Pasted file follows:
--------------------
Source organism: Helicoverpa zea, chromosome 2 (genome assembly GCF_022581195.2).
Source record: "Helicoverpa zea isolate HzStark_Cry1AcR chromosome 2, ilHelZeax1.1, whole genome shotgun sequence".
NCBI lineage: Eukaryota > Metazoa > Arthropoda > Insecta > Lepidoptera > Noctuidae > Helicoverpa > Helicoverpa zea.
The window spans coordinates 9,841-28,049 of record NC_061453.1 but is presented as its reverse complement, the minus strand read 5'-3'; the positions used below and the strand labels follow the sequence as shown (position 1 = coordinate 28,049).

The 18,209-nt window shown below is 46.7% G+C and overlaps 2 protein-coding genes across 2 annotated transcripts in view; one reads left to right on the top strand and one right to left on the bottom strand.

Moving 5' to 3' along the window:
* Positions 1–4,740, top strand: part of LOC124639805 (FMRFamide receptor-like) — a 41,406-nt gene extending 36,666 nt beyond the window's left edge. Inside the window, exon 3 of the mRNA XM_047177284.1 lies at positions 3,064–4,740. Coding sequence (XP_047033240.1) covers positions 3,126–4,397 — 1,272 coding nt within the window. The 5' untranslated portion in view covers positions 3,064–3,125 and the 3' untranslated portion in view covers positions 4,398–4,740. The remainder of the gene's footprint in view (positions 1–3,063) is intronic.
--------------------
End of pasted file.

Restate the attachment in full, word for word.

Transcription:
Source organism: Helicoverpa zea, chromosome 2 (genome assembly GCF_022581195.2).
Source record: "Helicoverpa zea isolate HzStark_Cry1AcR chromosome 2, ilHelZeax1.1, whole genome shotgun sequence".
NCBI lineage: Eukaryota > Metazoa > Arthropoda > Insecta > Lepidoptera > Noctuidae > Helicoverpa > Helicoverpa zea.
The window spans coordinates 9,841-28,049 of record NC_061453.1 but is presented as its reverse complement, the minus strand read 5'-3'; the positions used below and the strand labels follow the sequence as shown (position 1 = coordinate 28,049).

The 18,209-nt window shown below is 46.7% G+C and overlaps 2 protein-coding genes across 2 annotated transcripts in view; one reads left to right on the top strand and one right to left on the bottom strand.

Moving 5' to 3' along the window:
* Positions 1–4,740, top strand: part of LOC124639805 (FMRFamide receptor-like) — a 41,406-nt gene extending 36,666 nt beyond the window's left edge. Inside the window, exon 3 of the mRNA XM_047177284.1 lies at positions 3,064–4,740. Coding sequence (XP_047033240.1) covers positions 3,126–4,397 — 1,272 coding nt within the window. The 5' untranslated portion in view covers positions 3,064–3,125 and the 3' untranslated portion in view covers positions 4,398–4,740. The remainder of the gene's footprint in view (positions 1–3,063) is intronic.